Kaiser Permanente has this ad campaign that’s kind of everywhere in the Bay Area right now called “Find Your Thing.” If you live in a Kaiser service area and watch TV, you may have seen this ad, which I want to be annoyed by because I’ve seen it a thousand times but can’t hate because the sad Wii Mii makes me giggle.
I also can’t hate because I see a lot of truth in it. There can be a lot of pressure to do some particular athletic activity — running, crossfit, zumba, yoga, whatever. And when you don’t love it, it seems like there must be something wrong with you. Or at least that’s how I felt in college, when my friends were always running and going to the gym, and I was like, “… but I hate these things!”
Fact: When I went away to college, I didn’t exercise. Like, at all. I have memories of going to the gym once as a freshman, and it was right before sorority rush, and I hated everything, and anyway, I just didn’t exercise for basically two years. I wasn’t proud of that, or not proud of that; it’s just how it was.
As a kid, I danced — competitively for several years in junior high, then less competitively but still regularly throughout high school. Long nights in the studio, or marching around a parking lot at dance team practice, seemed like plenty of activity, and I never really gave much thought to the idea that I’d need to replace it when I stopped. And I didn’t really grow up with other sports, other than a brief devotion to summer YMCA softball (I have terrible depth perception and can’t hit or catch, but I was a weirdly good slow-pitch pitcher) and the occasional game of tennis with my mom. So with dance out of my life and a pretty good sense that I didn’t want to go to the gym, I was pretty lost when it came to physical activity.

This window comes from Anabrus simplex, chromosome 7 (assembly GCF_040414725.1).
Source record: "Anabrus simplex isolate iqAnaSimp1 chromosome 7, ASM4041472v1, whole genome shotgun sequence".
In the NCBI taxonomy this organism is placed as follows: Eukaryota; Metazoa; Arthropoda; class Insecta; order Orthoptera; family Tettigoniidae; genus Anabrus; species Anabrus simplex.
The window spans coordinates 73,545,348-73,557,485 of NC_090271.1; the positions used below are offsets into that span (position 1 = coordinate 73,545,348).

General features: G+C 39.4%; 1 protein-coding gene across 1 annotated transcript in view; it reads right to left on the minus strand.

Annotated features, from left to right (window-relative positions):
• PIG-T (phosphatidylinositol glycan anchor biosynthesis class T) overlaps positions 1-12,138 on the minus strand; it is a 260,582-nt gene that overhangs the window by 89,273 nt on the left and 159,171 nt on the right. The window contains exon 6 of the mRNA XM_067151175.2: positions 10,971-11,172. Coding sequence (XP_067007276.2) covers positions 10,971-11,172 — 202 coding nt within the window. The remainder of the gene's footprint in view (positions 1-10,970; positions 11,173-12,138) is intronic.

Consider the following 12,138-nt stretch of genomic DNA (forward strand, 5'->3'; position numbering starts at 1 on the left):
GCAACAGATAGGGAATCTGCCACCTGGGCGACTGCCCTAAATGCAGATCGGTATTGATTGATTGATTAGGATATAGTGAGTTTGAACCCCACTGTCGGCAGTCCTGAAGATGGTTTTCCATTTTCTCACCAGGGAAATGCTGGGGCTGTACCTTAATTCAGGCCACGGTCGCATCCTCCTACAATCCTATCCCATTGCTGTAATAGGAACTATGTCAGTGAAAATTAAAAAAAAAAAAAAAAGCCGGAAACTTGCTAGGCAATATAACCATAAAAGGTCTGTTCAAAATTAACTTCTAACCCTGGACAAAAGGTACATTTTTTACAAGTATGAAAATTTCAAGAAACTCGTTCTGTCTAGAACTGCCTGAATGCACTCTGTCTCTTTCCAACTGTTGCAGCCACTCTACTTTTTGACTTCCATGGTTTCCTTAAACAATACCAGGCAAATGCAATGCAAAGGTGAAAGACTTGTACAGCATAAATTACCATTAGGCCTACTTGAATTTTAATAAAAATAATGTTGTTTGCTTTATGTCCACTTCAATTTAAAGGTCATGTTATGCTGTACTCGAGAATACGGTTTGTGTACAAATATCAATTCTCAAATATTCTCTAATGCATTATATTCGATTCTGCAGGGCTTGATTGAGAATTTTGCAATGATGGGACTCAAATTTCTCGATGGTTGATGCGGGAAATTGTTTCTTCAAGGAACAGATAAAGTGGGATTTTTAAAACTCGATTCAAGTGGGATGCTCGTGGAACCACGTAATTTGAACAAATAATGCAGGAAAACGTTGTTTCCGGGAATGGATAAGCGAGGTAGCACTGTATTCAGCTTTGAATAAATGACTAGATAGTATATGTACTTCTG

And then, in my 20s, I started slowly picking up sports. My motivation varied — friendship; vanity; a change in my physical environment; a new schedule; a crazy thing I read on the internet; a desire to “get in shape” without needing to set foot in the gym — but the pattern was the same: I’d throw myself into each of them for a while with an almost fanatical devotion, then jump to the next, then the next. In my quest to find “my thing,” I might have found too many, which is why I’m now a runner and aspiring triathlete who’s also a novice rock climber who still dreams of getting her yoga teacher certification and has too many Pilates groupons. It’s kind of a mess, but it’s a better kind of mess than the one I was in when I was 19. Looking through some old pictures the other night, I started thinking about all the stops on the way from there to here. And the first of those stops was: